Seven members of two families were tied to wooden poles of a shed and beaten mercilessly by a mob in village Wani (Khurd) in hilly Jiwti tehsil, Chandrapur district of Maharashtra on Saturday. They were attacked for allegedly practising black magic, and thrashed for hours till police came to their rescue.
The families who were attacked belong to a Scheduled Caste (SC) community, while those attacked them are also reported to be SC, albeit from a different sect. The attack was planned after four women, claiming to be possessed by spirits, named the Kamble and Huke families on Muharram, a Muslim festival which was celebrated on Friday.
The names of the 7 people who were injured are – Eknath Huke (75), Sahebrao Huke (45), Prayagbai Huke (65), Shantabai Kamble (65), Shivraj Kamble (70), Dhammashila Huke (38) and Panchfula Huke (55). Five seriously injured elderly victims have been admitted at Chandrapur GMCH.
It is alleged that Maharashtra police took no action till Sunday evening, and began rounding up operations only after Sunday midnight. Now, heavy police force has been deployed in the village.
“The villagers held a meeting on Friday night and hatched a plan against us. A group marched to our house on Saturday morning, asking us to reach the village main square, as we were named for practising back magic by persons possessed by spirits. We agreed to go as we are innocent,” said victim Prayagbai Huke.
She said four women allegedly possessed by spirits were making a scene at the square. They were raving and babbling nonsense, and struck some of the Kambles and Hukes with sticks or threw handful of soil. This, people said, showed the spirits have nailed these people and mob hysteria took over. The Huke and Kamble family members were then thrashed.
Subdivisional Police Officer (SDPO) Sushilkumar Nayak claimed the situation is under control now. “We have arrested 13 in connection with the mob assault and more arrests are likely,” he said. Those involved in the thrashing of Huke and Kamble families also belong to dalit community, but from different sect, he added.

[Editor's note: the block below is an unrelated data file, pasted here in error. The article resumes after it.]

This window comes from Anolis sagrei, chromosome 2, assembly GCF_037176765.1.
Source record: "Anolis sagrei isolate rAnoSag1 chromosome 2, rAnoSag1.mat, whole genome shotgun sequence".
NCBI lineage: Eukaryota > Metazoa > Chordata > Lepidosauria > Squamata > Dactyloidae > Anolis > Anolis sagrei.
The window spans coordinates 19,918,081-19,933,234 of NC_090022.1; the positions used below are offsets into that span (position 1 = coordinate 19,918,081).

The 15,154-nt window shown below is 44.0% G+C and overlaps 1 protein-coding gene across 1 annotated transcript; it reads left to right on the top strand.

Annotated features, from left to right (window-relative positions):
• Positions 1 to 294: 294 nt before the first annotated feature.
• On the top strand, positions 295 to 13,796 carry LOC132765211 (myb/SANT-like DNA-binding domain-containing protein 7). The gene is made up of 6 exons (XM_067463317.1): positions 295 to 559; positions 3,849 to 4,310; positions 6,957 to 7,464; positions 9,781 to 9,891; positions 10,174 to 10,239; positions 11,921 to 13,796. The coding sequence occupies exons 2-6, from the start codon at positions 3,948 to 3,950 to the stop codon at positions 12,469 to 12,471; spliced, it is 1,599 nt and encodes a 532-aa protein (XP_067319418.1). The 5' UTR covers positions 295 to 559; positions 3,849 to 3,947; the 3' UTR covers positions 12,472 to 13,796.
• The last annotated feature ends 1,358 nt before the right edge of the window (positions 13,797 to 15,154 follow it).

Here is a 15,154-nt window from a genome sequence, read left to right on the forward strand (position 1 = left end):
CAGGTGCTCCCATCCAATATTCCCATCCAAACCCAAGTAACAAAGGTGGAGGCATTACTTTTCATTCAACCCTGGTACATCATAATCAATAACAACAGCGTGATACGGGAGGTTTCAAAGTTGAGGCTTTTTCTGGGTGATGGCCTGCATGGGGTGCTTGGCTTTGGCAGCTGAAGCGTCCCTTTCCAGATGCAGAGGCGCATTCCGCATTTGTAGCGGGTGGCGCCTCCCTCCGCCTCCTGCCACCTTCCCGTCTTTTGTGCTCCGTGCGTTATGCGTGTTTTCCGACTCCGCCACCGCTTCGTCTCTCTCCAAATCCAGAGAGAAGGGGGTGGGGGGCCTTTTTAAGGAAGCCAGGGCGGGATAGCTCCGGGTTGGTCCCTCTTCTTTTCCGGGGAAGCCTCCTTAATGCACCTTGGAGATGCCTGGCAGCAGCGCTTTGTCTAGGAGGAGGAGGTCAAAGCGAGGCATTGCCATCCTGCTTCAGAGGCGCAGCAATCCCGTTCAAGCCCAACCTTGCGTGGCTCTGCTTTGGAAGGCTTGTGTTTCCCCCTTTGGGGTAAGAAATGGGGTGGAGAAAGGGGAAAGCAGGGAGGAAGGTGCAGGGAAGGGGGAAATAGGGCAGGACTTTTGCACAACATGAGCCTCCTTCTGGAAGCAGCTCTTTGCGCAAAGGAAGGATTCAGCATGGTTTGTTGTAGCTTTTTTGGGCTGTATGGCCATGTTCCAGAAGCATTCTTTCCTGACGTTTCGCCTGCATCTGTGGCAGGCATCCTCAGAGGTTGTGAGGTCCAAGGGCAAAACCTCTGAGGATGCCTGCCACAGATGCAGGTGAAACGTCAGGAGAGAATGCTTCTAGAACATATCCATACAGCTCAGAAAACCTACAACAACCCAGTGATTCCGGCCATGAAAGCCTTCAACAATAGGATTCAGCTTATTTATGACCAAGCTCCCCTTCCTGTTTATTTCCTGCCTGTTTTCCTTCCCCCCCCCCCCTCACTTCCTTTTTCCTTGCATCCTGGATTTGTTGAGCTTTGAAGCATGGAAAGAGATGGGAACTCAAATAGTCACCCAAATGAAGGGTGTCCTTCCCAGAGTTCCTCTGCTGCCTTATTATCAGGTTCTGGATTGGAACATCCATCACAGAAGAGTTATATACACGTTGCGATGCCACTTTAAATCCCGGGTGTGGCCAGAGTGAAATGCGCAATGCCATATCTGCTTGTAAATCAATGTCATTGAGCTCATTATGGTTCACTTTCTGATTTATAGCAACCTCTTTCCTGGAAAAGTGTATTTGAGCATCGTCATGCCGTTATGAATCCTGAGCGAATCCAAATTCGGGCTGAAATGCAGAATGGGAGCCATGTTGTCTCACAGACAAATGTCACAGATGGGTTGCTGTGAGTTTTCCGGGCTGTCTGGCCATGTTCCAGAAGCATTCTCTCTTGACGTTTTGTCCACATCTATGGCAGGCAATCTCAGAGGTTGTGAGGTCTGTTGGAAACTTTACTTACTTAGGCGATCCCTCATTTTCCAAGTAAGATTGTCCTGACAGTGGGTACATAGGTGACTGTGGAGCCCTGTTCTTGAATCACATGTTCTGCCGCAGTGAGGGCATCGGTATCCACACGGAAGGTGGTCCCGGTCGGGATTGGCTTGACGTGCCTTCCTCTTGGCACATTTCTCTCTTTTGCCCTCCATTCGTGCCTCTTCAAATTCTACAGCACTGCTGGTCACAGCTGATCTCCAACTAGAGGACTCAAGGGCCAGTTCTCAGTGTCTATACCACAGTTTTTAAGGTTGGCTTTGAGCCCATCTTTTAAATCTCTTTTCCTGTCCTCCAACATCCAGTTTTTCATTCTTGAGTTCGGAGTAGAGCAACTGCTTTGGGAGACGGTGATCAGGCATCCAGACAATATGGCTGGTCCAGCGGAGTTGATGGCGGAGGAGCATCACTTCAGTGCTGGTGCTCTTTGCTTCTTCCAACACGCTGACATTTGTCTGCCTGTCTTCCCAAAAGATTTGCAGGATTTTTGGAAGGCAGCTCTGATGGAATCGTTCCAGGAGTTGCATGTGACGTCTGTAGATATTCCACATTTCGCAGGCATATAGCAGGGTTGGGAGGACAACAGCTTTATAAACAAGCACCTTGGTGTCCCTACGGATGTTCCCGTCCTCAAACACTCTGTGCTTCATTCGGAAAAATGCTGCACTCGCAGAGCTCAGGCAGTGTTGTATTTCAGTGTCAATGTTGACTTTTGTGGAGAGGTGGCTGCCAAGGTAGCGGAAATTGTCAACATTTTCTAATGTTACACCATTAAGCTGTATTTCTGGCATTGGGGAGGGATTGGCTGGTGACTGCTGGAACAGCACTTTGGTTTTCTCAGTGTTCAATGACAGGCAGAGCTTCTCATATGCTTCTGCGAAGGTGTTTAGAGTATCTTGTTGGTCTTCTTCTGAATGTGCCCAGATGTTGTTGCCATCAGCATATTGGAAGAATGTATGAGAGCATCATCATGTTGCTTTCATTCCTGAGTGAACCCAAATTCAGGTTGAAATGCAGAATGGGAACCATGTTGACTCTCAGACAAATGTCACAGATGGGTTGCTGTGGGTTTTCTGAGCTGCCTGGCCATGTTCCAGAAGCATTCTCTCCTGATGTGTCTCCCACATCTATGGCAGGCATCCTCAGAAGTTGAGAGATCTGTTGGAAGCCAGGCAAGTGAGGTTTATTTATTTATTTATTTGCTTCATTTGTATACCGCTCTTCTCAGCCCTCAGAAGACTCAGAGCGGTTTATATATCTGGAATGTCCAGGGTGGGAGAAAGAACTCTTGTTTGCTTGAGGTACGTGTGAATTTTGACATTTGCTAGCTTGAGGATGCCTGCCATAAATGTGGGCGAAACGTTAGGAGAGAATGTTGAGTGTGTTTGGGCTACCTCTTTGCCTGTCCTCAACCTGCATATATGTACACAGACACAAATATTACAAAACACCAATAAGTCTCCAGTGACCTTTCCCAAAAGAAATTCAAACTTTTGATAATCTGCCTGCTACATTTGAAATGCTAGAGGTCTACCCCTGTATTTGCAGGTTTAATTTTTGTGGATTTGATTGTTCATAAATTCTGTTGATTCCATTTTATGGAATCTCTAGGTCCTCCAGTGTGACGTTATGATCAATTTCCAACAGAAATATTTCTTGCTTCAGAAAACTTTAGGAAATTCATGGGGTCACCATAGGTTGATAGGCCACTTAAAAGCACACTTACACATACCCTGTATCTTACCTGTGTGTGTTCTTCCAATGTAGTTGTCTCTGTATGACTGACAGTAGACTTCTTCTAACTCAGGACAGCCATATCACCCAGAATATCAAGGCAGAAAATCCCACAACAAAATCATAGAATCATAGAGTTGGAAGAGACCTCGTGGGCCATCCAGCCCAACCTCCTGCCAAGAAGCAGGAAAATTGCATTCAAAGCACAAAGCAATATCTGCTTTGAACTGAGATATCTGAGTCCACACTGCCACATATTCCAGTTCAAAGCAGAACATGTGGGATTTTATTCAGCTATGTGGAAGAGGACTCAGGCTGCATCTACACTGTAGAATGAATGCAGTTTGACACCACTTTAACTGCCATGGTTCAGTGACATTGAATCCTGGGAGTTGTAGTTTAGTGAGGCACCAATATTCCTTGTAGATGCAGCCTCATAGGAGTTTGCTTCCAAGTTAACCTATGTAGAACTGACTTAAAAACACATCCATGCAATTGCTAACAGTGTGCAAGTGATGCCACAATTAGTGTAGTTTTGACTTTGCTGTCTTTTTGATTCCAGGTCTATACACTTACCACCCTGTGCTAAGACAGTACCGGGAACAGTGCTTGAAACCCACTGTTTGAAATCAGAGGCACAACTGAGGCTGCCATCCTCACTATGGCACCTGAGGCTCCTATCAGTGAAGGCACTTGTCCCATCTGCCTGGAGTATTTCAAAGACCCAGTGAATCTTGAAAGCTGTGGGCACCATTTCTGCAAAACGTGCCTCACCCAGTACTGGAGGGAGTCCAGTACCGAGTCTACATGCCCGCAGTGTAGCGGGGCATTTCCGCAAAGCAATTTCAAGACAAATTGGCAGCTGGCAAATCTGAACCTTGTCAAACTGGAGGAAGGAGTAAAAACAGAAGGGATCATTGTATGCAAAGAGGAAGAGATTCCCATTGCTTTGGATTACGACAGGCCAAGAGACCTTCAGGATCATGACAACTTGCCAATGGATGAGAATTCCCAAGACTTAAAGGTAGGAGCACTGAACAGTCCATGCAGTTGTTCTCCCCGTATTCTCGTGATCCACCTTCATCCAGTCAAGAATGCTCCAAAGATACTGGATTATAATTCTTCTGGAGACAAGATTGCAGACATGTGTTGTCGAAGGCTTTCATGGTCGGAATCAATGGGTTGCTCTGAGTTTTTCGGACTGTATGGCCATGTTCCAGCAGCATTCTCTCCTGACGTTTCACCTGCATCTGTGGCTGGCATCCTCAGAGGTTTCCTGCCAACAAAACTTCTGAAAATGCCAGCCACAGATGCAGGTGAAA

The arrested were identified as Sugriv Shinde, Datta Kamble, Prakash Kotambe, Santosh Panchal, Dadarao Kotambe, Balaji Kamble, Amol Shinde, Govind Aerekar, Keshav Kamble, Suraj Kamble and Datta Bhalerao. The four women who named the victims for practicing black magic while allegedly in possession of spirits have been admitted at psychiatric ward in GMCH Chandrapur. These women are likely to be arrested on discharge.
The festival of Muharram is celebrated by Shia Muslims to mourn the death of Imam Hussain, the grandson of Islam’s Prophet Mohammad, who was killed in the battle of Karbala. Muslim men and boys whip themselves into a frenzy, using knives and chains to self-flagellate, bleed and mourn.
It is still not clear whether the two families were attacked as part of some pre-planned conspiracy. However, two things stand out in the reporting of this issue:
1.) The MSM news headlines have projected this as a ‘Dalit atrocity’ issue, overlooking the fact that those accused are also from an SC community.
Sadly, this approach of looking at crimes from a casteist and political lens has taken deep roots in society. Such misleading framing by media led many to initially mistake this as an atrocity by ‘upper castes’ on ‘Dalits’, which serves their intended purpose of projecting Hindu society as inherently oppressive – the fact that the accused were also from an SC community was buried deep inside the article. Also, the same insistence on highlighting ‘Dalit’ identity of victims goes missing when SC Hindus are targeted by Islamists, a phenomenon which is on the rise across the country and the most recent example of which was seen in the WB post-poll pogrom.
2.) Belief in ‘black magic’ and ‘spirit possession’ has also been painted as an exclusively Hindu ‘superstition’, overlooking the fact that such belief systems are more widespread among followers of Abrahamic religions like Islam and Christianity. Belief in occult practitioners, tabeez (lucky amulets), jadu-tona etc. is deeply-rooted among subcontinental Muslims and many Muslim pir/babas/fakirs are often mis-represented as Hindu sadhu/tantriks by media. Whereas exorcism i.e. expulsion of a supposed evil spirit is so mainstream among Christians that there are many Hollywood movies dedicated to this topic alone.
Yet, if one were to believe the so-called anti-superstition/rationalist NGOs or MSM in Bharat, he/she would think that all ‘superstitious’ practices are somehow Hindu in origin! The whole concept of disparaging certain beliefs as ‘superstition’ while holding others to be somehow legitimate, betrays an Abrahamic exclusivist mindset. Its only when a belief leads to actual physical harm to someone, or genuinely poses a risk to public order that the law needs to step in, like it correctly did in this case from Chandrapur.
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